They wait with Geno in the antechamber, a room painted black around the chart and dotted with stars in phosphorescent paint. The floor is black too, giving a vertiginous endlessness all the more disorientating because it’s so obviously false. Inside the inner office Lesha can barely hear the higher-ups’ murmurs but she’s sure nothing good is going on. She keeps thinking about what Geno said: you’re…you’re very singular aren’t you and that damn chart: THE COSMOS.
The door opens.
There’s the woman in charge, a young big-haired big-boned beauty queen who–as far as Lesha’s heard–is the most powerful wrecking ball in Southern California. There’s Geno’s uncle, a big Ukrainian man named Andriy who isn’t an architect or anything special at all as far as Lesha can tell but he must have money. And then there’s an actual architect, an older woman with an utterly blank face–empty eyes and still mouth and not a wrinkle or pull to hint at any expression. She’s like an egg with a person painted on its shell. Lesha doesn’t look at her long. She keeps focus on Andriy.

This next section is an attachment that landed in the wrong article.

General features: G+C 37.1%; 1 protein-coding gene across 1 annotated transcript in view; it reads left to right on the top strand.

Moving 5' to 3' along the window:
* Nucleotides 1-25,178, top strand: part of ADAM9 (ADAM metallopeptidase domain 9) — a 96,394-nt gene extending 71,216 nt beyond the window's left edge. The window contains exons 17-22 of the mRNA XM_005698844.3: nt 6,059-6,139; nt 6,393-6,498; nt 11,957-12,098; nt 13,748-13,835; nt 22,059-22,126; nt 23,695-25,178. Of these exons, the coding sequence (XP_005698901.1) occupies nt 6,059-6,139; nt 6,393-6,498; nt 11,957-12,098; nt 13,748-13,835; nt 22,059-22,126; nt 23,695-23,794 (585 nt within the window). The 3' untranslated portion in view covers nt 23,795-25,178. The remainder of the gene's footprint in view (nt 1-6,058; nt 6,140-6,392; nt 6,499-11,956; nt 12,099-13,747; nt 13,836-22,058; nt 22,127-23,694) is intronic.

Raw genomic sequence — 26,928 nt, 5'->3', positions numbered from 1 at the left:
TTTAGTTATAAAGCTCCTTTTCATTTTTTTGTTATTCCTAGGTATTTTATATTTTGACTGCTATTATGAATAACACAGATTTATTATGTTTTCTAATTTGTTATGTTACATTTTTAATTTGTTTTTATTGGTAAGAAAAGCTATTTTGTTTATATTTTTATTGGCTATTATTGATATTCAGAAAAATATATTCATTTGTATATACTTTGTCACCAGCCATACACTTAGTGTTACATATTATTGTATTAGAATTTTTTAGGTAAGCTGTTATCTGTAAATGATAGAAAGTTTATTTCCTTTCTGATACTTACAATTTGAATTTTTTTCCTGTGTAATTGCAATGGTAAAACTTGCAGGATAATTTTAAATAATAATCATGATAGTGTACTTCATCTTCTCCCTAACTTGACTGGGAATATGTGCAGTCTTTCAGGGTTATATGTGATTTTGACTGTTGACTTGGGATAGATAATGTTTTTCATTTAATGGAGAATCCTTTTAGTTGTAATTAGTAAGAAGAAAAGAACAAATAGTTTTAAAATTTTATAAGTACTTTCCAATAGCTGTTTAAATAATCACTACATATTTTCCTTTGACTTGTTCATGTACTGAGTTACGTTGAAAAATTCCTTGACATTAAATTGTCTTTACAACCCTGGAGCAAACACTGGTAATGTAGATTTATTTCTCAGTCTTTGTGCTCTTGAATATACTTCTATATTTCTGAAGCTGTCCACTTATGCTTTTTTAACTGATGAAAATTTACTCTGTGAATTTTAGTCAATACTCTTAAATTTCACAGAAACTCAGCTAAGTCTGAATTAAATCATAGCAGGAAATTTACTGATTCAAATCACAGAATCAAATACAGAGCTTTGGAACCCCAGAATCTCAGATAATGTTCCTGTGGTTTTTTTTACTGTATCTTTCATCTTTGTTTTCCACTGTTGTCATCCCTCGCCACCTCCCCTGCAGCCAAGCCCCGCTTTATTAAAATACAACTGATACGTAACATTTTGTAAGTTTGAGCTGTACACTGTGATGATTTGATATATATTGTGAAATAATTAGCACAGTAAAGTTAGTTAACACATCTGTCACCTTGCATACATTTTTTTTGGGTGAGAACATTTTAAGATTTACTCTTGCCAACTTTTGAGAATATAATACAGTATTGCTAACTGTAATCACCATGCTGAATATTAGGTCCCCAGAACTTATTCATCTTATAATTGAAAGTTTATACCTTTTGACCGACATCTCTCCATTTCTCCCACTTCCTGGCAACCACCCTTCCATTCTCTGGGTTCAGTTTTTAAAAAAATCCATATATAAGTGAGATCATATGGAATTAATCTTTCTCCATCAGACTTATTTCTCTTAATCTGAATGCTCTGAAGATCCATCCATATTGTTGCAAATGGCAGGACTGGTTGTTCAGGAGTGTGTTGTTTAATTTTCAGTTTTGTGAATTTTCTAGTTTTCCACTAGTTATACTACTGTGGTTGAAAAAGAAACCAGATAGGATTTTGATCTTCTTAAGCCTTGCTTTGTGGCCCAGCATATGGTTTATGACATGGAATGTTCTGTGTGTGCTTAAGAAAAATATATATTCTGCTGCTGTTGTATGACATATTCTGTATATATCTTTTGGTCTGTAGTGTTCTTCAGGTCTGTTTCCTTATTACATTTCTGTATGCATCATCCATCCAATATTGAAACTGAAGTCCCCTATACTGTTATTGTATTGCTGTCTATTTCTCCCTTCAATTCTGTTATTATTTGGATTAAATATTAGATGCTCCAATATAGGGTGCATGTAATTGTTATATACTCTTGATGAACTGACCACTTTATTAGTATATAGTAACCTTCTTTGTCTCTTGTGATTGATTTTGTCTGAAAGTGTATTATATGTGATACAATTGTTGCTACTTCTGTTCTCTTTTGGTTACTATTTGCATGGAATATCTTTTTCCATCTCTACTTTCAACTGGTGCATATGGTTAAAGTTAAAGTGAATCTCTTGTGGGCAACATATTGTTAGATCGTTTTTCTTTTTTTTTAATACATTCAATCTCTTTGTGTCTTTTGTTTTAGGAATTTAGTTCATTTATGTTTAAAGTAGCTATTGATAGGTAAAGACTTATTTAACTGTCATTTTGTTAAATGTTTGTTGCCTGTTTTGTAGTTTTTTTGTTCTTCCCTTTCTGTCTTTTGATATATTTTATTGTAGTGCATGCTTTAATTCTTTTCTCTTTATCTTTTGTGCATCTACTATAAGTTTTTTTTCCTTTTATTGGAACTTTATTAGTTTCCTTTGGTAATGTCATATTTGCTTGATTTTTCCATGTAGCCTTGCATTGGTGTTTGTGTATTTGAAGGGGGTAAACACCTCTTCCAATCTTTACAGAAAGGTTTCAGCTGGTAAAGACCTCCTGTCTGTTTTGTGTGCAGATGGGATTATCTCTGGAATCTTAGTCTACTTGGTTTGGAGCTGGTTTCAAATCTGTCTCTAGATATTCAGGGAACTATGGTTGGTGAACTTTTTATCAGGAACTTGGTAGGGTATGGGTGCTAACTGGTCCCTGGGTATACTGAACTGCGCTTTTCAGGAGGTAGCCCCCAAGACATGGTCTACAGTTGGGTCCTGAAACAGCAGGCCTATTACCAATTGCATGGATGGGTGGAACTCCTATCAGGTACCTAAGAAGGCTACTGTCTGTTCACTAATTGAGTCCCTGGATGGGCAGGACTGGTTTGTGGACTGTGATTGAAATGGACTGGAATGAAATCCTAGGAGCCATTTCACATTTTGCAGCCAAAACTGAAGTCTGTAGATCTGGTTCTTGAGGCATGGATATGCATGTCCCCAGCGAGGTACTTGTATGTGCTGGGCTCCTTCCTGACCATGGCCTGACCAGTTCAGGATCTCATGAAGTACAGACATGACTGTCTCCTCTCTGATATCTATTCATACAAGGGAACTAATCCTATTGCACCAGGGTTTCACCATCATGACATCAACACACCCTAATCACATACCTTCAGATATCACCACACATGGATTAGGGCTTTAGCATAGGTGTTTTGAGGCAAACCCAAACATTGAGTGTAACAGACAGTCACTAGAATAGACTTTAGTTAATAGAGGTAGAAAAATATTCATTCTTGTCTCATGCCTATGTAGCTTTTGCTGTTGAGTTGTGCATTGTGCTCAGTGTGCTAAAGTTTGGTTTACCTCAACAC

Bobby stands up in a respectful show but Geno doesn’t move.
“Thank you so much, Mr. Martinez,” Andriy says to Bobby. “We knew we could count on you.” He shifts his attention to Geno. “Please, Evgeni. I don’t know why you felt you had to leave but we mean you no harm.”
“You’re necessary for our expansion, nephew.” He’s talking like some medieval patriarch and with his neat white beard and severe blue eyes he might as well be. “For our success. The flesh-bags are growing vicious you know. We need you.”
Geno shrugs again.
Andriy sighs like a martyr and turns to Lesha. “Ms. Turner I thank you as well for your part in this. Thank you for keeping Mr. Martinez safe. Now. Perhaps you will excuse us for a moment? Mr. Martinez, you may follow us back into the office so we can discuss initiation rites.”
Bobby glances over at Lesha. Squints. He looks too much like his father when he does that but Lesha gives him a small smile and he follows the three higher-ups.
When the door closes Geno turns to Lesha and he looks sad again, so horribly sad Lesha can’t bear meeting his eyes.
“If you don’t run now they’re going to lock you up,” he says in a flat voice. “It’s why they wanted me back. You don’t fit their order. And they think I can use you to make a better one. They don’t want you dead but-” he lifts a hand to say they might as well.
Lesha wants to ask even Bobby but she knows better.
“Go to my father’s,” Geno says.
Lesha cocks her head, her heart hammering against her ribs. She knew this. She knew this was coming. She knew.
But of course he was never bound to protect her. Of course.
“Where?” her voice is a harsh whisper but it doesn’t tremble.
“In Palmdale,” Geno adds.
Oh. Oh yes. Of course.
Geno forces a smile. Lesha forces one back. And then she leaves the painted universe and stumbles back into the dirty white Los Angeles sun.